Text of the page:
Robot dogs and cloning are not the only developments anticipated in "Sleeper" that have come to pass. Near the beginning of Woody's Allen's 1973 science-fiction comedy, a doctor remarks that steak, cream pies, and deep-fried foods once "were thought to be unhealthy -- precisely the opposite of what we now know to be true." We seem to hear similar news every month or so.
Our latest "Sleeper" moment came when researchers announced that drinkers are less prone to obesity than teetotalers. The idea that one holiday indulgence could help protect us from the consequences of another has understandable appeal this time of year. But the hope that the things we like are also good for us springs eternal in a society where many people are irrationally anxious about pursuing pleasure for its own sake.
How else are we to understand the reaction to a 2003 study that suggested eating dark chocolate can lower blood pressure? "You can sin with perhaps a little less bad feeling," one physician told the Associated Press, as if nibbling a Godiva truffle should be up there on the tablets with perjury, theft and murder.
In the drinking study, published on Dec. 5 in BMC Public Health, two researchers analyzed data on 8,236 nonsmokers from the National Health and Nutrition Examination Survey, which includes direct measurement of body mass index (weight in kilograms divided by height in meters squared). Current drinkers were 27 percent less likely than abstainers to be obese, defined as having a BMI of 30 or more.
That average conceals a more complicated picture: Although subjects who reported consumption of one or two drinks a day were substantially less likely to be obese than abstainers, those who said they had three drinks a day were about as likely to be obese, while those who said they had four or more drinks a day were substantially more likely to be obese. Since alcohol consumption was self-reported, the actual levels may be higher, but the trend of risk falling and then rising with the amount of drinking seems clear.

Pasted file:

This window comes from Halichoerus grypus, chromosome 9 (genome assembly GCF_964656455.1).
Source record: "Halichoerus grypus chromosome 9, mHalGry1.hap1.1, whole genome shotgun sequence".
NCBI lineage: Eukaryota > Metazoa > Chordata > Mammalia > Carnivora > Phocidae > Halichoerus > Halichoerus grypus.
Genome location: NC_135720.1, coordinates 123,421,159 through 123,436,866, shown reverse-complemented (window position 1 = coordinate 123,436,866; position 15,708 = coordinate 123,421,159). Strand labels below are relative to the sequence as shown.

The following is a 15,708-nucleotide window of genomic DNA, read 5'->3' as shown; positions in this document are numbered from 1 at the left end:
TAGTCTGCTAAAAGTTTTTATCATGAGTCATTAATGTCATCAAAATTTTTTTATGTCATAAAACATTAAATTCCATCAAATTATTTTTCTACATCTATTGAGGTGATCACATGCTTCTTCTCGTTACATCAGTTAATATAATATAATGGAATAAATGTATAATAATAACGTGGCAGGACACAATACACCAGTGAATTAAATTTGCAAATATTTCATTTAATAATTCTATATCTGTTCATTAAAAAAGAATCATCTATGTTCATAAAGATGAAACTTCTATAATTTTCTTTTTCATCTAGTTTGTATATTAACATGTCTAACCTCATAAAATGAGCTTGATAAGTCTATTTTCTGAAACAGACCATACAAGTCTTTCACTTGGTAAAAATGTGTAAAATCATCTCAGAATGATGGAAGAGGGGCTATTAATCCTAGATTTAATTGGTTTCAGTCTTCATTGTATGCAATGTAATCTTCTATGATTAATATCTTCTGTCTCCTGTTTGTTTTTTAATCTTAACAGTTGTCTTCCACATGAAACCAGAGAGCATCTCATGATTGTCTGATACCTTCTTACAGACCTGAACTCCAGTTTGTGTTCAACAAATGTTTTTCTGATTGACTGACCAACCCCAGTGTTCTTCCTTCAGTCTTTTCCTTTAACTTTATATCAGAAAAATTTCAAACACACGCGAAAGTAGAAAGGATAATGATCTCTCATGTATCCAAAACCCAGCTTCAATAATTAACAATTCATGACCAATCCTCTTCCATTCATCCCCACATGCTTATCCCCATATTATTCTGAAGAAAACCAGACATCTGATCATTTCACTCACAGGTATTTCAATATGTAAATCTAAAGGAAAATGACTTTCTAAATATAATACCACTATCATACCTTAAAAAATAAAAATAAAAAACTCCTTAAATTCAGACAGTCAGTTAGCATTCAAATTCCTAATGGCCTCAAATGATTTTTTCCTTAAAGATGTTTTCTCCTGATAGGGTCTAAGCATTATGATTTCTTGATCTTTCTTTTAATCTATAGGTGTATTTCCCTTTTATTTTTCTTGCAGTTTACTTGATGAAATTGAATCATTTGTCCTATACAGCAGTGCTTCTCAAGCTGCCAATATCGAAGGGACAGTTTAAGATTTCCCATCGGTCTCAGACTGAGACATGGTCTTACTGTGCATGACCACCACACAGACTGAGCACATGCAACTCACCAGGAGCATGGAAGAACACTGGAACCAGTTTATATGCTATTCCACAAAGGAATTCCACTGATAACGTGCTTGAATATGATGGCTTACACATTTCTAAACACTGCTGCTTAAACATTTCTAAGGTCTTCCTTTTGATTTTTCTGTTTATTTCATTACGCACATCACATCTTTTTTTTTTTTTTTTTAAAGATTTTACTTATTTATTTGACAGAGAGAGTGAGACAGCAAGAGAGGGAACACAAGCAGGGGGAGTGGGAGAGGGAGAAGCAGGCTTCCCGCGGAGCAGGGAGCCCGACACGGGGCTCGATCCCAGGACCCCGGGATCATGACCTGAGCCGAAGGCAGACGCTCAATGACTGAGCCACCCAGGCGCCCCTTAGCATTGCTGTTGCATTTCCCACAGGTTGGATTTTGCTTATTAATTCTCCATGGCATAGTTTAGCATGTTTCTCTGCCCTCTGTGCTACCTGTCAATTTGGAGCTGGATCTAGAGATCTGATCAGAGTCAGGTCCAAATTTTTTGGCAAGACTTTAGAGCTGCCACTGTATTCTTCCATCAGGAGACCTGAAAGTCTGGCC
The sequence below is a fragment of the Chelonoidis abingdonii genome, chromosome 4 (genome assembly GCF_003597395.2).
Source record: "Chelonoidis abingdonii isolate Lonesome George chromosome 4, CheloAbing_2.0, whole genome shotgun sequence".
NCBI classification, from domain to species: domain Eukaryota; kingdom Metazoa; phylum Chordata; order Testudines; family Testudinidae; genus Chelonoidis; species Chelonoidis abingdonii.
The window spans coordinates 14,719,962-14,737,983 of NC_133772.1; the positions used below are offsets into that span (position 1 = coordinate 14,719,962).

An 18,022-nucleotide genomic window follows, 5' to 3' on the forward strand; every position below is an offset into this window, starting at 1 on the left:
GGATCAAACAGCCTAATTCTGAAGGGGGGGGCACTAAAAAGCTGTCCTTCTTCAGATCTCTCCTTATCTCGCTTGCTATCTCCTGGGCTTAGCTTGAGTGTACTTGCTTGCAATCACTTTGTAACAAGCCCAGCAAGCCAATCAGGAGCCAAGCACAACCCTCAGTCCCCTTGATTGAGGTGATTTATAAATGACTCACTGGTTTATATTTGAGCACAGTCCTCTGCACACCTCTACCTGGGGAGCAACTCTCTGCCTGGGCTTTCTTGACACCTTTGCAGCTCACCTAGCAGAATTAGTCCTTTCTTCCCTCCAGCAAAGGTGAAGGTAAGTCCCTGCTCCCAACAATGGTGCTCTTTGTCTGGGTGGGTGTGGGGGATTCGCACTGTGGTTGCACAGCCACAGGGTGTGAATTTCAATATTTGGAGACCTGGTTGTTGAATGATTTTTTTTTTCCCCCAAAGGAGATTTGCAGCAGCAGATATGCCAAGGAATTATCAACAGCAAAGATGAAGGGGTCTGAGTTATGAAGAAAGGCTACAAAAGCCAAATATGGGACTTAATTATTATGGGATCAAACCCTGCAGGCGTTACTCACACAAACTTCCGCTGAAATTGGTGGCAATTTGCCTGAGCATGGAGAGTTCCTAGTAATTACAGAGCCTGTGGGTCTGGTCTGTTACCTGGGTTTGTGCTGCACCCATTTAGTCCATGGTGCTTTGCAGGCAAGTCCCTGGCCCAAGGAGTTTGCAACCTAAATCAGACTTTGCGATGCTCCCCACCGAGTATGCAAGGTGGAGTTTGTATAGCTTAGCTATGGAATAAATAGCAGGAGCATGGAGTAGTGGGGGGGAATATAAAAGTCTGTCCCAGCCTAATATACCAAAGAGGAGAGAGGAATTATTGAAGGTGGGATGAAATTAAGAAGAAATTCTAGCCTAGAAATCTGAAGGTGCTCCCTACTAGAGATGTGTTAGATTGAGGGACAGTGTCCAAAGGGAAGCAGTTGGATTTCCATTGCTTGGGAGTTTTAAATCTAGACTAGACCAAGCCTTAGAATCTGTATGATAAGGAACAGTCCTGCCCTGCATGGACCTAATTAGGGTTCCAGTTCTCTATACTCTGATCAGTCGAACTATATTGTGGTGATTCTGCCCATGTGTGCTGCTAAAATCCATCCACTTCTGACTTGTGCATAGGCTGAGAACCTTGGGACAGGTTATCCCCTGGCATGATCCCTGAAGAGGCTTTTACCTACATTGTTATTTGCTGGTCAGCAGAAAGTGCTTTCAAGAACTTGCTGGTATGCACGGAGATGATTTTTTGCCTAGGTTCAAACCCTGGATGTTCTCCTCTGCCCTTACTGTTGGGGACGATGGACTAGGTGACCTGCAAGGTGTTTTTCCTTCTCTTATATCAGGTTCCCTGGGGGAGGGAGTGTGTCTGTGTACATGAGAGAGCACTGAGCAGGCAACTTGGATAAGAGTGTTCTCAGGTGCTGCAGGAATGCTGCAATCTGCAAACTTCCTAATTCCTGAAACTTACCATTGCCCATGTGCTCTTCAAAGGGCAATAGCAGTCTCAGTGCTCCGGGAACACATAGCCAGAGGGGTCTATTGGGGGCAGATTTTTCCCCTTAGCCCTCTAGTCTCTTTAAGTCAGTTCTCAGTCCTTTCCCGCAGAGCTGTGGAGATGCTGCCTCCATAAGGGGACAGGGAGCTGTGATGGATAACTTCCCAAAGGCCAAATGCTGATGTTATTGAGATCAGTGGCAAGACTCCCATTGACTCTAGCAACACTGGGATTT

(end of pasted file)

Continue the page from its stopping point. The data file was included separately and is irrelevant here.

As one skeptic pointed out in a Health Day story about the study, this association is counterintuitive, since "alcohol is very energy-dense," containing seven calories per gram, compared to nine for fat and four for protein and carbohydrates. Yet other studies, based on self-reported height and weight, have yielded similar results.
Alcohol per se may not make people thin. But if people have after-dinner drinks instead of fat-rich desserts, the upshot might be lower calorie intake. Or it could simply be that the sort of people who consume alcohol moderately also tend to consume food moderately, unlike people who drink to excess or who abstain because they're afraid of losing control.
Fortunately for those who need an excuse to have a drink, the beneficial health effects of alcohol consumption go beyond the association with lower weight. Many studies have found that moderate drinking reduces the risk of cardiovascular disease, for example, possibly through its impact on cholesterol.
Although alcohol can be at least partly redeemed, it seems tobacco has been irrevocably condemned. Explaining the World Health Organization's new policy against hiring anyone who admits to using tobacco in any form, a WHO spokesman told The Associated Press: "With tobacco, there is no middle ground. It is black and white."
From WHO's perspective, then, the occasional cigar is indistinguishable from a pack-a-day cigarette habit, even though the hazards are vastly different. When you combine this blind botanical prejudice with health-above-all puritanism, you get the self-righteous intolerance displayed by the typical anti-smoking activist.
The rest of us are left to wonder whether everything we enjoy has to be good for us. Or could it be that we only enjoy what's bad for us? Then again, maybe our enjoyment is what makes it bad. Put that in your pipe, but for heaven's sake, don't smoke it.